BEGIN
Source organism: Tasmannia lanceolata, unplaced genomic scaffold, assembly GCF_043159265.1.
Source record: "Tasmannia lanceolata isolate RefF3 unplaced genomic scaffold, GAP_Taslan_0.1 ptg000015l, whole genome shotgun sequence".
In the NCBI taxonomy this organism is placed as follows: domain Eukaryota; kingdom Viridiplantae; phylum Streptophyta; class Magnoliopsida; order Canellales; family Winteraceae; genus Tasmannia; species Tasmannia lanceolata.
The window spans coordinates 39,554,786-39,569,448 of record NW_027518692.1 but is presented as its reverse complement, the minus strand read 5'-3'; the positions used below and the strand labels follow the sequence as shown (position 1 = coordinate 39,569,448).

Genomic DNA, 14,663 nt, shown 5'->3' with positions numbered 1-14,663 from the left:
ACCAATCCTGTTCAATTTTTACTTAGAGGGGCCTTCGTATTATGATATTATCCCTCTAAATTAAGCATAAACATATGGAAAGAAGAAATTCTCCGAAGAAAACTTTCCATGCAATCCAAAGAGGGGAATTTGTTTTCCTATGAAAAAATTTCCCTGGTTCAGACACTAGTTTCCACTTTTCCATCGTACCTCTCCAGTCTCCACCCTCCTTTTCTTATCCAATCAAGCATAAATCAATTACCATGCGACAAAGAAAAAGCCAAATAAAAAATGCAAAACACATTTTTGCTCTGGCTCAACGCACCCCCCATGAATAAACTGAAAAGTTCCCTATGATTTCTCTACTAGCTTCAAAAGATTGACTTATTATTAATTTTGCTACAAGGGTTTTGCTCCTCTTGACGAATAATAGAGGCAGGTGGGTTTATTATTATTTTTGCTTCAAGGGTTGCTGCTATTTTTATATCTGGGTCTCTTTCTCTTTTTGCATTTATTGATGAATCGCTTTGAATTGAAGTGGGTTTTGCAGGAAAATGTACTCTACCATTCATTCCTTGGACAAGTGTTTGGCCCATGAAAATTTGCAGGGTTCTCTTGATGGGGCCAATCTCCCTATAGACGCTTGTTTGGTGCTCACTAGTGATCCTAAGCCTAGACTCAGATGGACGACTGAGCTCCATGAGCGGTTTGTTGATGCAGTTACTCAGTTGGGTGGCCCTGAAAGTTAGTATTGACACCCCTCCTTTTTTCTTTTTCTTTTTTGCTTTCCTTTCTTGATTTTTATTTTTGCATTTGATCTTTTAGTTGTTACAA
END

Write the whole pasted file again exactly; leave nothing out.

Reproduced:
Source organism: Tasmannia lanceolata, unplaced genomic scaffold, assembly GCF_043159265.1.
Source record: "Tasmannia lanceolata isolate RefF3 unplaced genomic scaffold, GAP_Taslan_0.1 ptg000015l, whole genome shotgun sequence".
In the NCBI taxonomy this organism is placed as follows: domain Eukaryota; kingdom Viridiplantae; phylum Streptophyta; class Magnoliopsida; order Canellales; family Winteraceae; genus Tasmannia; species Tasmannia lanceolata.
The window spans coordinates 39,554,786-39,569,448 of record NW_027518692.1 but is presented as its reverse complement, the minus strand read 5'-3'; the positions used below and the strand labels follow the sequence as shown (position 1 = coordinate 39,569,448).

Genomic DNA, 14,663 nt, shown 5'->3' with positions numbered 1-14,663 from the left:
ACCAATCCTGTTCAATTTTTACTTAGAGGGGCCTTCGTATTATGATATTATCCCTCTAAATTAAGCATAAACATATGGAAAGAAGAAATTCTCCGAAGAAAACTTTCCATGCAATCCAAAGAGGGGAATTTGTTTTCCTATGAAAAAATTTCCCTGGTTCAGACACTAGTTTCCACTTTTCCATCGTACCTCTCCAGTCTCCACCCTCCTTTTCTTATCCAATCAAGCATAAATCAATTACCATGCGACAAAGAAAAAGCCAAATAAAAAATGCAAAACACATTTTTGCTCTGGCTCAACGCACCCCCCATGAATAAACTGAAAAGTTCCCTATGATTTCTCTACTAGCTTCAAAAGATTGACTTATTATTAATTTTGCTACAAGGGTTTTGCTCCTCTTGACGAATAATAGAGGCAGGTGGGTTTATTATTATTTTTGCTTCAAGGGTTGCTGCTATTTTTATATCTGGGTCTCTTTCTCTTTTTGCATTTATTGATGAATCGCTTTGAATTGAAGTGGGTTTTGCAGGAAAATGTACTCTACCATTCATTCCTTGGACAAGTGTTTGGCCCATGAAAATTTGCAGGGTTCTCTTGATGGGGCCAATCTCCCTATAGACGCTTGTTTGGTGCTCACTAGTGATCCTAAGCCTAGACTCAGATGGACGACTGAGCTCCATGAGCGGTTTGTTGATGCAGTTACTCAGTTGGGTGGCCCTGAAAGTTAGTATTGACACCCCTCCTTTTTTCTTTTTCTTTTTTGCTTTCCTTTCTTGATTTTTATTTTTGCATTTGATCTTTTAGTTGTTACAA